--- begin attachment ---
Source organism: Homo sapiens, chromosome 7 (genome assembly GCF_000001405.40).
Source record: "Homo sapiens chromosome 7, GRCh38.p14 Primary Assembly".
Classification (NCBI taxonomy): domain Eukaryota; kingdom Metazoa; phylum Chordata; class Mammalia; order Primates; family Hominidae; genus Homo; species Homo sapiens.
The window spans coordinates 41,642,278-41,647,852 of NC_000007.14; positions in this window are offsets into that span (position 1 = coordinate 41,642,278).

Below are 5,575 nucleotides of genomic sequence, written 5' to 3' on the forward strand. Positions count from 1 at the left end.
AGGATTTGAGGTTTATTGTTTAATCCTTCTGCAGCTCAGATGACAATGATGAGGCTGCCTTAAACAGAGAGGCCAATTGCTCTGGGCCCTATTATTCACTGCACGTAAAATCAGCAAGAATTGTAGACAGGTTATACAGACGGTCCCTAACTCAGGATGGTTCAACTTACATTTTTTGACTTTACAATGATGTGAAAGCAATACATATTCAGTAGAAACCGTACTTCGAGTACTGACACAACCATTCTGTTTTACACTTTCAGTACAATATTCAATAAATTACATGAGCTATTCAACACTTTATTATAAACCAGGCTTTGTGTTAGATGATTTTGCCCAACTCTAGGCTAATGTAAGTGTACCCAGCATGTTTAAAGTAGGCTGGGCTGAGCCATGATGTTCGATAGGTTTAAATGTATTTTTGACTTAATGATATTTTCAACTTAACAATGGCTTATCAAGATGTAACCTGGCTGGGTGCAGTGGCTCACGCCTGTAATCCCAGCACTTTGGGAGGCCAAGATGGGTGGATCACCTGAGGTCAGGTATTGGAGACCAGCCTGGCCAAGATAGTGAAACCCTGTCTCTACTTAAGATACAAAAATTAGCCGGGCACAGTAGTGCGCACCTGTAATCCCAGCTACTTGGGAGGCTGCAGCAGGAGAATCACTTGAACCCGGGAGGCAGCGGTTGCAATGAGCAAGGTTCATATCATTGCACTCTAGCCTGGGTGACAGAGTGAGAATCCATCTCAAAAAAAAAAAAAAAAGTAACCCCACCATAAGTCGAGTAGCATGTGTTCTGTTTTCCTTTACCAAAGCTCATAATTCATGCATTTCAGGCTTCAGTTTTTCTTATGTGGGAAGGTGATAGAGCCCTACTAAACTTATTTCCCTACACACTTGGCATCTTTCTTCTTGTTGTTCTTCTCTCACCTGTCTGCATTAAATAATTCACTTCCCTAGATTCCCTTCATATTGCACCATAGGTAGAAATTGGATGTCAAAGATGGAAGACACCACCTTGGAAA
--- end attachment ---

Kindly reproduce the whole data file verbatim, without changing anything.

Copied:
Source organism: Homo sapiens, chromosome 7 (genome assembly GCF_000001405.40).
Source record: "Homo sapiens chromosome 7, GRCh38.p14 Primary Assembly".
Classification (NCBI taxonomy): domain Eukaryota; kingdom Metazoa; phylum Chordata; class Mammalia; order Primates; family Hominidae; genus Homo; species Homo sapiens.
The window spans coordinates 41,642,278-41,647,852 of NC_000007.14; positions in this window are offsets into that span (position 1 = coordinate 41,642,278).

Below are 5,575 nucleotides of genomic sequence, written 5' to 3' on the forward strand. Positions count from 1 at the left end.
AGGATTTGAGGTTTATTGTTTAATCCTTCTGCAGCTCAGATGACAATGATGAGGCTGCCTTAAACAGAGAGGCCAATTGCTCTGGGCCCTATTATTCACTGCACGTAAAATCAGCAAGAATTGTAGACAGGTTATACAGACGGTCCCTAACTCAGGATGGTTCAACTTACATTTTTTGACTTTACAATGATGTGAAAGCAATACATATTCAGTAGAAACCGTACTTCGAGTACTGACACAACCATTCTGTTTTACACTTTCAGTACAATATTCAATAAATTACATGAGCTATTCAACACTTTATTATAAACCAGGCTTTGTGTTAGATGATTTTGCCCAACTCTAGGCTAATGTAAGTGTACCCAGCATGTTTAAAGTAGGCTGGGCTGAGCCATGATGTTCGATAGGTTTAAATGTATTTTTGACTTAATGATATTTTCAACTTAACAATGGCTTATCAAGATGTAACCTGGCTGGGTGCAGTGGCTCACGCCTGTAATCCCAGCACTTTGGGAGGCCAAGATGGGTGGATCACCTGAGGTCAGGTATTGGAGACCAGCCTGGCCAAGATAGTGAAACCCTGTCTCTACTTAAGATACAAAAATTAGCCGGGCACAGTAGTGCGCACCTGTAATCCCAGCTACTTGGGAGGCTGCAGCAGGAGAATCACTTGAACCCGGGAGGCAGCGGTTGCAATGAGCAAGGTTCATATCATTGCACTCTAGCCTGGGTGACAGAGTGAGAATCCATCTCAAAAAAAAAAAAAAAAGTAACCCCACCATAAGTCGAGTAGCATGTGTTCTGTTTTCCTTTACCAAAGCTCATAATTCATGCATTTCAGGCTTCAGTTTTTCTTATGTGGGAAGGTGATAGAGCCCTACTAAACTTATTTCCCTACACACTTGGCATCTTTCTTCTTGTTGTTCTTCTCTCACCTGTCTGCATTAAATAATTCACTTCCCTAGATTCCCTTCATATTGCACCATAGGTAGAAATTGGATGTCAAAGATGGAAGACACCACCTTGGAAA